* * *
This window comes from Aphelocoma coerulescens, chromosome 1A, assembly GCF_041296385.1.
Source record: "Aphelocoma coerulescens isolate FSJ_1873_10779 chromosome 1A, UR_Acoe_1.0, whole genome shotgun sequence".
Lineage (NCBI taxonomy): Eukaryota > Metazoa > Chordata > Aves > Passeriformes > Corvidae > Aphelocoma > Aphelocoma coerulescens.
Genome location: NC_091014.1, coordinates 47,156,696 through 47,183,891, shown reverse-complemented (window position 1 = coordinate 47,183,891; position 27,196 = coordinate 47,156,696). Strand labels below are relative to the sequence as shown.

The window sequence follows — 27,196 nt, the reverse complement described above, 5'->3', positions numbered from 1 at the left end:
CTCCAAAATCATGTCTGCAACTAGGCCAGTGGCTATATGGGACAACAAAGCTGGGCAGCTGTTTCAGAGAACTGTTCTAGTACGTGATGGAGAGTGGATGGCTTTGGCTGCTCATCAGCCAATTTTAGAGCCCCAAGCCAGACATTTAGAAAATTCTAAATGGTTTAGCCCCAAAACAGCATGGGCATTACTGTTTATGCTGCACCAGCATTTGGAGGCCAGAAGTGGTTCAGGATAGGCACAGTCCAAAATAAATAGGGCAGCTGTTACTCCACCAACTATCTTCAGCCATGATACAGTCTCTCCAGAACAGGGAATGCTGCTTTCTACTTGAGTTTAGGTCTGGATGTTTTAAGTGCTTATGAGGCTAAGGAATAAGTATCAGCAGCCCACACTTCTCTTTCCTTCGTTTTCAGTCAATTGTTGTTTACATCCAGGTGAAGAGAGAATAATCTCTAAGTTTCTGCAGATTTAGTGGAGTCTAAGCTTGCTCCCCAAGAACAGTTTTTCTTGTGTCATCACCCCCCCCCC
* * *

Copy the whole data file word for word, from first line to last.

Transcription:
This window comes from Aphelocoma coerulescens, chromosome 1A, assembly GCF_041296385.1.
Source record: "Aphelocoma coerulescens isolate FSJ_1873_10779 chromosome 1A, UR_Acoe_1.0, whole genome shotgun sequence".
Lineage (NCBI taxonomy): Eukaryota > Metazoa > Chordata > Aves > Passeriformes > Corvidae > Aphelocoma > Aphelocoma coerulescens.
Genome location: NC_091014.1, coordinates 47,156,696 through 47,183,891, shown reverse-complemented (window position 1 = coordinate 47,183,891; position 27,196 = coordinate 47,156,696). Strand labels below are relative to the sequence as shown.

The window sequence follows — 27,196 nt, the reverse complement described above, 5'->3', positions numbered from 1 at the left end:
CTCCAAAATCATGTCTGCAACTAGGCCAGTGGCTATATGGGACAACAAAGCTGGGCAGCTGTTTCAGAGAACTGTTCTAGTACGTGATGGAGAGTGGATGGCTTTGGCTGCTCATCAGCCAATTTTAGAGCCCCAAGCCAGACATTTAGAAAATTCTAAATGGTTTAGCCCCAAAACAGCATGGGCATTACTGTTTATGCTGCACCAGCATTTGGAGGCCAGAAGTGGTTCAGGATAGGCACAGTCCAAAATAAATAGGGCAGCTGTTACTCCACCAACTATCTTCAGCCATGATACAGTCTCTCCAGAACAGGGAATGCTGCTTTCTACTTGAGTTTAGGTCTGGATGTTTTAAGTGCTTATGAGGCTAAGGAATAAGTATCAGCAGCCCACACTTCTCTTTCCTTCGTTTTCAGTCAATTGTTGTTTACATCCAGGTGAAGAGAGAATAATCTCTAAGTTTCTGCAGATTTAGTGGAGTCTAAGCTTGCTCCCCAAGAACAGTTTTTCTTGTGTCATCACCCCCCCCCC